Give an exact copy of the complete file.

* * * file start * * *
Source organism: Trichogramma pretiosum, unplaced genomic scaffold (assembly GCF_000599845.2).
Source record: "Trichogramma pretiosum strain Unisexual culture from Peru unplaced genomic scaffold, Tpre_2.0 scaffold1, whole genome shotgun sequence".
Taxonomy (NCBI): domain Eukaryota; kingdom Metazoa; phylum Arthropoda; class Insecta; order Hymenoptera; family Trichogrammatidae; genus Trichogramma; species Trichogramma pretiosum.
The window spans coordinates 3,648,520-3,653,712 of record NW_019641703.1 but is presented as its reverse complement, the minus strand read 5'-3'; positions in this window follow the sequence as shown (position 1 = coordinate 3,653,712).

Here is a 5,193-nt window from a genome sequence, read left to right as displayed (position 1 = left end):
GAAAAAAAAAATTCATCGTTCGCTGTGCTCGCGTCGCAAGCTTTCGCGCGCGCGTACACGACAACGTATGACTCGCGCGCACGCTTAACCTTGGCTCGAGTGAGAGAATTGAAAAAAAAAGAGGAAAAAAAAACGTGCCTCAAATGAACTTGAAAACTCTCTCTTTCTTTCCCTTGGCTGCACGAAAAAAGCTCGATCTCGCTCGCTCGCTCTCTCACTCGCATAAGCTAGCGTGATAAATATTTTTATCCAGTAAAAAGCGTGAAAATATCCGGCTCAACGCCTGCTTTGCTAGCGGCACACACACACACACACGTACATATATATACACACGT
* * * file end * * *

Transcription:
Source organism: Trichogramma pretiosum, unplaced genomic scaffold (assembly GCF_000599845.2).
Source record: "Trichogramma pretiosum strain Unisexual culture from Peru unplaced genomic scaffold, Tpre_2.0 scaffold1, whole genome shotgun sequence".
Taxonomy (NCBI): domain Eukaryota; kingdom Metazoa; phylum Arthropoda; class Insecta; order Hymenoptera; family Trichogrammatidae; genus Trichogramma; species Trichogramma pretiosum.
The window spans coordinates 3,648,520-3,653,712 of record NW_019641703.1 but is presented as its reverse complement, the minus strand read 5'-3'; positions in this window follow the sequence as shown (position 1 = coordinate 3,653,712).

Here is a 5,193-nt window from a genome sequence, read left to right as displayed (position 1 = left end):
GAAAAAAAAAATTCATCGTTCGCTGTGCTCGCGTCGCAAGCTTTCGCGCGCGCGTACACGACAACGTATGACTCGCGCGCACGCTTAACCTTGGCTCGAGTGAGAGAATTGAAAAAAAAAGAGGAAAAAAAAACGTGCCTCAAATGAACTTGAAAACTCTCTCTTTCTTTCCCTTGGCTGCACGAAAAAAGCTCGATCTCGCTCGCTCGCTCTCTCACTCGCATAAGCTAGCGTGATAAATATTTTTATCCAGTAAAAAGCGTGAAAATATCCGGCTCAACGCCTGCTTTGCTAGCGGCACACACACACACACACGTACATATATATACACACGT